Woodard paints a picture of a benign institution run by career professionals, with meaningful but seldom-exercised opportunities for public input. That was then; this is now. Like employees of comparable institutions handling everything from elections administration to public health, school librarians now find themselves cast as enemies of a populist movement that distrusts credentialed expertise and aims to advance right-wing social and political priorities in spheres of public life in which partisan aggression was, until recently, rare.
Abbott did not respond to requests for comment for this article, but Krause, who chose not to run for reelection and holds the chair of the Texas House General Investigating Committee until January, was happy to take the time to defend his book-banning rationale.
Krause’s vision, as he puts it, is to encourage communities to get more involved in shaping school library collections to better reflect local values. “These discussions need to be had at the local level,” he says of proposed book bans. “Maybe what’s appropriate for Granbury ISD is not the same as it would be in Houston ISD. It’s important for the community to be engaged in each and every one of these and to make sure that you have the books in there that you want.”
Krause appeals to voters, as opposed to librarians, as the ultimate deciders of school library contents. “They have a chance to decide, either through book review committees, or the election of the school board, or the appointment of the superintendent by those school board members,” he says. “There’s accountability at each step.”
Where there is less accountability is in Krause’s list itself. So far, whatever data he’s collected on the listed books from superintendents has not been put to any public use by the committee he heads. He says he is bound by committee traditions of confidentiality not to discuss it. But absent any other obvious purpose for the letter, it has the feeling of a blacklist, and a hastily compiled one at that. “It’s just a compilation of catalog searches,” opines Pérez, whose book is on Krause’s list.
Pérez says the list will affect the livelihoods of some of the authors listed—not big names such as Coates and Isabel Wilkerson, perhaps, but less-famous writers. “I have not been asked to do a school visit since this started, and that has never happened in my career,” Pérez says. “I think that’s common for authors who have been banned or even targeted on the Krause list. That list made authors toxic to librarians in Texas. They won’t be invited. For me, I have a day job, I’m a professor, and I’m going to be able to feed my kids no matter what, but there are certainly writers for whom that will be career-damaging.”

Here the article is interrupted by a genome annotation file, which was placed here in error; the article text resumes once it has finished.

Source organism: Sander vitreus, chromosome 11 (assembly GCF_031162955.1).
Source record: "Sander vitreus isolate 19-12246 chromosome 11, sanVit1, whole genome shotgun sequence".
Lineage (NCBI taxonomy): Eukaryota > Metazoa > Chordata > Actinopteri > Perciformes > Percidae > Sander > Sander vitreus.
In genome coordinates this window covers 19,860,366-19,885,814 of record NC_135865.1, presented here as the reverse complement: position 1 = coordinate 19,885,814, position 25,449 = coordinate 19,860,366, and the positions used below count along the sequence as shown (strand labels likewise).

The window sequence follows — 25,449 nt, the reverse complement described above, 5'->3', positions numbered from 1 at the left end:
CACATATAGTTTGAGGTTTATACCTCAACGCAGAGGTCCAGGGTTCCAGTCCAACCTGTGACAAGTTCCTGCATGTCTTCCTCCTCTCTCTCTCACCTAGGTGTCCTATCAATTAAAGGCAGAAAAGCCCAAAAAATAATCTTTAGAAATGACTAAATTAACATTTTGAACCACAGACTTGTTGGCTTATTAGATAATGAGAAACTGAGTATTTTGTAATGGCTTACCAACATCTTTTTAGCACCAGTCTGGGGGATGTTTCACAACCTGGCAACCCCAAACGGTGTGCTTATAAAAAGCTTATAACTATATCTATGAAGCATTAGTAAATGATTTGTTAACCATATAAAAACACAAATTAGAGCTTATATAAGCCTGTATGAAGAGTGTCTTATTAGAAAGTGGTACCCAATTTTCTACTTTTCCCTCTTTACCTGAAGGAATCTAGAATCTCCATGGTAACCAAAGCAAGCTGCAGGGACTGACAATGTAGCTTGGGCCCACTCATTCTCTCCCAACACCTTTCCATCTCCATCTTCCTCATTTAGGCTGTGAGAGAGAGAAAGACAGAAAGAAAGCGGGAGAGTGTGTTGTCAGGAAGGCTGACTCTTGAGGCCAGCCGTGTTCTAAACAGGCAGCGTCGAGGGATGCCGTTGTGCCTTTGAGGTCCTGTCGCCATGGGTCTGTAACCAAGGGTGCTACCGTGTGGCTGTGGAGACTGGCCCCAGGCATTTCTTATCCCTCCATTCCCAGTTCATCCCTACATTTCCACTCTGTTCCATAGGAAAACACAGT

Many librarians, along with many authors of works deemed too controversial for school libraries, have no problem, in principle, with Krause’s argument that parents should become more involved in decisions about which works are appropriate for children of various ages. But Krause’s critics contend that school districts do their students a disservice when they shield them from works that grapple with the complexities of gender and sexuality, the brutalities of racial history, the hard choices and emotions surrounding abortion, the trauma of sexual abuse and assault, and other troubling realities. For one thing, plenty of kids, even in conservative towns, are dealing with such realities in their own lives. Second, schools are failing kids if they are not preparing them to live in a diverse country and world. Third, schoolkids today have easy access, via the internet, to a wide variety of articles and videos about sex, gender, and other sensitive subjects. Having carefully selected books available on those subjects, and teachers and librarians to guide them, can help them make sense of the flood of information they’re encountering online.
“Kids aren’t just living in their local areas,” says Emily Knox, an associate professor at the University of Illinois Urbana-Champaign and the author of Book Banning in 21st-Century America. “They need to be global citizens. They will encounter people who have different values than their parents. It’s important to have an educational system that allows you to flourish in a global economy.”
Knox’s research gives her a broader view of the history of book bans, and she mentions two twentieth-century historical precedents for the present moment. One is the Red Scare after the end of World War II, when politicians and the public became concerned about library materials that might support communism. Another is the “satanic panic” of the eighties, when conspiracy theory–addled parents challenged some books for supposedly promoting the cause of the Prince of Darkness himself. One could perhaps look at today’s movement as a combination of these two past examples, a moral panic folded into an ideological and patriotic cold war.
Knox sees suburban culture and the desire for homogeneity as feeding into book-ban movements both during the eighties and now. This is perhaps a factor in Texas’s precedence in the PEN report, as we boast a large suburban population, much of which is conservative, that is now experiencing tumultuous demographic changes. “There’s something about how the suburbs work and what people expect from their communities,” Knox says. “What I see in my research is that people in the suburbs expect their neighbors to agree with their values.”
Progressive responses to book bans, on the other hand, can suffer from delusions of equanimity. “Anti-censorship” is often a rallying cry, but as a practical matter, everything that is presented to schoolchildren of various ages is curated or “censored” to some degree. The question is how to curate books and lessons and who should call the shots. Quiet censorship is an inevitable mainstay of the school library, broadly if tacitly supported by both sides of the political spectrum in myriad cases. Obvious consensus examples include Hustler magazine and The Protocols of the Elders of Zion.